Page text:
As I’ve written before, the portfolio is the pivotal tool for innovation. It provides the link to corporate strategy; ensures the desired balance across different innovation horizons; enables and communicates priorities; and with the appropriate communication it reports progress towards innovation goals. It is this final point that I would now like to explore.
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A question often asked when considering the fit of innovation within corporate strategy is whether you want to be a leader or a follower. Some examples are fairly clear. Most research-driven pharmaceutical companies want to launch the first medicine in its class and to maintain leadership with ongoing clinical support. At the other end of the spectrum it would be highly unusual for a retailer to introduce the first entrant to a new category as a private label.
Tate & Lyle is a large B2B company focused on speciality food ingredients. They have placed a large emphasis on innovation as a key source of future growth, with a pivotal role for open innovation (OI) and complementary roles for OI partnerships and venture capital initiatives. I had the chance recently to interview Dr John Stewart, Director of Open Innovation, to learn more about their integrated program.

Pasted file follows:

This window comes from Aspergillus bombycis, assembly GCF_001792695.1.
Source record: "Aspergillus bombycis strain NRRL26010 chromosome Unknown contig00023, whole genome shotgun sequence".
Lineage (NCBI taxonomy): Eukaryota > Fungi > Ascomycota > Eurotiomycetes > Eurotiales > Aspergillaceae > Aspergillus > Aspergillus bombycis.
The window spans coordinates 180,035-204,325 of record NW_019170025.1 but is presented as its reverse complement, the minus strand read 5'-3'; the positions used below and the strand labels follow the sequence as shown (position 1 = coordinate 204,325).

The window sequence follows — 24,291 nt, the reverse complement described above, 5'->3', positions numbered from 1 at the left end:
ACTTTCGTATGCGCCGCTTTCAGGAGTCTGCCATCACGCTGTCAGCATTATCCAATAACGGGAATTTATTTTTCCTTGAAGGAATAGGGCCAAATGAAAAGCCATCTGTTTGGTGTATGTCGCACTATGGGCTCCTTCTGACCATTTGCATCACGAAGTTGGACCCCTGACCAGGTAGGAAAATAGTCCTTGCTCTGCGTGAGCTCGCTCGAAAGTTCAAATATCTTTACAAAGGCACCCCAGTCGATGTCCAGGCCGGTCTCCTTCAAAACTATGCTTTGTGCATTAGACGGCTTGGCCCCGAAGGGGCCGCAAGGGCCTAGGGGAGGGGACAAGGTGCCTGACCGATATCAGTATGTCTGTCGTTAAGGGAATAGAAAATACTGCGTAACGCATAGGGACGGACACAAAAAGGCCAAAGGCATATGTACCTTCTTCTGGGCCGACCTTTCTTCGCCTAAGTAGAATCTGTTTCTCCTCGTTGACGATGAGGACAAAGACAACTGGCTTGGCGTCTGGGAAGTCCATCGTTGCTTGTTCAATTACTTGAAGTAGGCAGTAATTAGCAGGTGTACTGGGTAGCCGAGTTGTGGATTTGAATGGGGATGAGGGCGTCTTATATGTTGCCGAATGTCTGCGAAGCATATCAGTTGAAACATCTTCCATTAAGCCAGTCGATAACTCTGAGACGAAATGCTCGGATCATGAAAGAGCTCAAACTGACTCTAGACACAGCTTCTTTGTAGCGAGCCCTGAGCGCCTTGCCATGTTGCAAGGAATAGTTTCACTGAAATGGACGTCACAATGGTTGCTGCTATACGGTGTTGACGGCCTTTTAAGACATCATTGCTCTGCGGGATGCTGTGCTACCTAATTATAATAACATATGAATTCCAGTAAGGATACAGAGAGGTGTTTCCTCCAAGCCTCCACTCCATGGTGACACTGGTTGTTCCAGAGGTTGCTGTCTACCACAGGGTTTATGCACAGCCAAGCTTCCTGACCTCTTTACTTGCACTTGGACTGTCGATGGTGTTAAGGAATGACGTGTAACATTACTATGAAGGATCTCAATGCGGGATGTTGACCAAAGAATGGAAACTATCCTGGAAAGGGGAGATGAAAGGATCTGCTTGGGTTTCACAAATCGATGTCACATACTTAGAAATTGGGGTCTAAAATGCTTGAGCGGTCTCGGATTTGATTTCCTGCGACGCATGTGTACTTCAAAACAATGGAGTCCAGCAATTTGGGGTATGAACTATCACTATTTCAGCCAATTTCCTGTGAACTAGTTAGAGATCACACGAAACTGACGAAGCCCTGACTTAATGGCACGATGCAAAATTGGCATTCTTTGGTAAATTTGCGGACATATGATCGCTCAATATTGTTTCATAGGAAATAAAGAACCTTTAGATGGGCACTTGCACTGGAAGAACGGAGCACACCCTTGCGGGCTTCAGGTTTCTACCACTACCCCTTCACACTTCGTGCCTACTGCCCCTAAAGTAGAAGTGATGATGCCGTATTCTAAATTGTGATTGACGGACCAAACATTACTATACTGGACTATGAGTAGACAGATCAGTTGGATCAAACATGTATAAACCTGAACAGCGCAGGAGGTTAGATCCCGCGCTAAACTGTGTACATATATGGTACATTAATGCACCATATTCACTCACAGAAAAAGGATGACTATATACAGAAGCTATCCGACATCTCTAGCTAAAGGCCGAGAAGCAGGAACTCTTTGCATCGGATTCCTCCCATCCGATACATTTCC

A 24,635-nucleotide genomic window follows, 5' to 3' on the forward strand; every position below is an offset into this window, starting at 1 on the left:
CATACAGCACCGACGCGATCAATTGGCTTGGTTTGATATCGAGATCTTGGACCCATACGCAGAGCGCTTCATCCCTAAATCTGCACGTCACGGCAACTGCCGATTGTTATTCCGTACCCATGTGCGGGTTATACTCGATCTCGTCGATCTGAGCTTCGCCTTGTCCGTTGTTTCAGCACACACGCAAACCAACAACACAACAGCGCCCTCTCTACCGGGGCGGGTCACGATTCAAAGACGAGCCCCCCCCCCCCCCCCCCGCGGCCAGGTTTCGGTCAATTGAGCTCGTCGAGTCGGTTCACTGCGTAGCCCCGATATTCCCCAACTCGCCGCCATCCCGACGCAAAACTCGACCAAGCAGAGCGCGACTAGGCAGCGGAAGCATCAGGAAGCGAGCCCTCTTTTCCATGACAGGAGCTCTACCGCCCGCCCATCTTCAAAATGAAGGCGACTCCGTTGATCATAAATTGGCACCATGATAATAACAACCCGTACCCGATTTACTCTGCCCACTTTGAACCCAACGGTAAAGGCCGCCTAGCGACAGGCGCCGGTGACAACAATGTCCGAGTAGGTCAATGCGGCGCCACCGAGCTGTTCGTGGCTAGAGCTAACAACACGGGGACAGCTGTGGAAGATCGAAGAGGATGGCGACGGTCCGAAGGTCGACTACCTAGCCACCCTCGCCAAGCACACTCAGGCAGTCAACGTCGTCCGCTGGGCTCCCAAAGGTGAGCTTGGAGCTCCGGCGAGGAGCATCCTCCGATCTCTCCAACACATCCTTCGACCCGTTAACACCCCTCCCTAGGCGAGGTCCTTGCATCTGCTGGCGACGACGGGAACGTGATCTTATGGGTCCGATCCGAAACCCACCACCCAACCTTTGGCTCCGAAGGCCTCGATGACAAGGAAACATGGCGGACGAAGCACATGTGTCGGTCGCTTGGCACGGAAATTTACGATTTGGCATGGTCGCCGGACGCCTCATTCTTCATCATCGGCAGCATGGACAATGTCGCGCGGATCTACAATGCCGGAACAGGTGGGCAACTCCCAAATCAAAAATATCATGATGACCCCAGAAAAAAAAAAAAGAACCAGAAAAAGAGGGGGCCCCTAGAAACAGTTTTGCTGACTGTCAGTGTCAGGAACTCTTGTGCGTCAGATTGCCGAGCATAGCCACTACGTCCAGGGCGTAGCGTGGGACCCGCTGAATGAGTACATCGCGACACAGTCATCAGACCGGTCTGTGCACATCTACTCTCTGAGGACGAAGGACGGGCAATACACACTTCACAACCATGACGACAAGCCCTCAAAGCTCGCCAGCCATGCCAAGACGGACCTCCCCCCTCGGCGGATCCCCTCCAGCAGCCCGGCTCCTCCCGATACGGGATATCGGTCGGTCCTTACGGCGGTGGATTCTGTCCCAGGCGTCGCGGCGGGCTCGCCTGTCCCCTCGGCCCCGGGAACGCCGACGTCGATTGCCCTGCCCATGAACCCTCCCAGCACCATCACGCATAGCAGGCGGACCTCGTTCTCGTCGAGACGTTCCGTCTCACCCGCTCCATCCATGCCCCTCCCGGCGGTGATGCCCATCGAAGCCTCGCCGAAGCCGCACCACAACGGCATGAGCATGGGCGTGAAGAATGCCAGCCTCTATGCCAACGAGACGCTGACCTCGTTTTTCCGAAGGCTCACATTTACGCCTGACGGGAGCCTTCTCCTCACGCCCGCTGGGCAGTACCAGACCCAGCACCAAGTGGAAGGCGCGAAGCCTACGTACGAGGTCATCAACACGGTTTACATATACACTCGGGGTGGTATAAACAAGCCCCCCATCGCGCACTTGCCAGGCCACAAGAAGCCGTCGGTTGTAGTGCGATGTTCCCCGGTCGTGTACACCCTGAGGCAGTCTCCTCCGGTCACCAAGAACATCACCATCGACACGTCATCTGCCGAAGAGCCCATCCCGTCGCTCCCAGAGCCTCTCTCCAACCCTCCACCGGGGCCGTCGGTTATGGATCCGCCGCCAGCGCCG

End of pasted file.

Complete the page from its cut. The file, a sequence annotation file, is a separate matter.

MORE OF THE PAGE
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Many words and expressions are clearly relative, such as “larger” or “smaller”. These are easy adjectives as they often invite the word “than” after them. Other words are more subtly relative, like innovation; not grammatically but inherently.
A journey of a thousand miles starts with a single step, as the saying goes. The same is true for innovation. Yet much of the writing on innovation is about leaps, major technological breakthroughs that transform or disrupt markets. Isn’t it all about Apple and Edison? I would argue it isn’t. The bulk of progress and associated hard work on innovation is focused on incremental innovation, the small steps that over time take products and services to new levels. No Nobel prizes, but it’s not all about the glory.